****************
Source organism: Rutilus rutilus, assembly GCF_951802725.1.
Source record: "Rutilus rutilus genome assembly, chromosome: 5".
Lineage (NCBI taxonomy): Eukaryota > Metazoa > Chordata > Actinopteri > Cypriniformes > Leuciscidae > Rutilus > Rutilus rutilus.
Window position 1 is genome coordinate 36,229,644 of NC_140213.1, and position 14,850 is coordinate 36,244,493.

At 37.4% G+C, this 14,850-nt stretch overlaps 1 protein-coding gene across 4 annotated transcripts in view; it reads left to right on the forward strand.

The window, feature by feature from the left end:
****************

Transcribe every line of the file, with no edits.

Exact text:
Source organism: Rutilus rutilus, assembly GCF_951802725.1.
Source record: "Rutilus rutilus genome assembly, chromosome: 5".
Lineage (NCBI taxonomy): Eukaryota > Metazoa > Chordata > Actinopteri > Cypriniformes > Leuciscidae > Rutilus > Rutilus rutilus.
Window position 1 is genome coordinate 36,229,644 of NC_140213.1, and position 14,850 is coordinate 36,244,493.

At 37.4% G+C, this 14,850-nt stretch overlaps 1 protein-coding gene across 4 annotated transcripts in view; it reads left to right on the forward strand.

The window, feature by feature from the left end: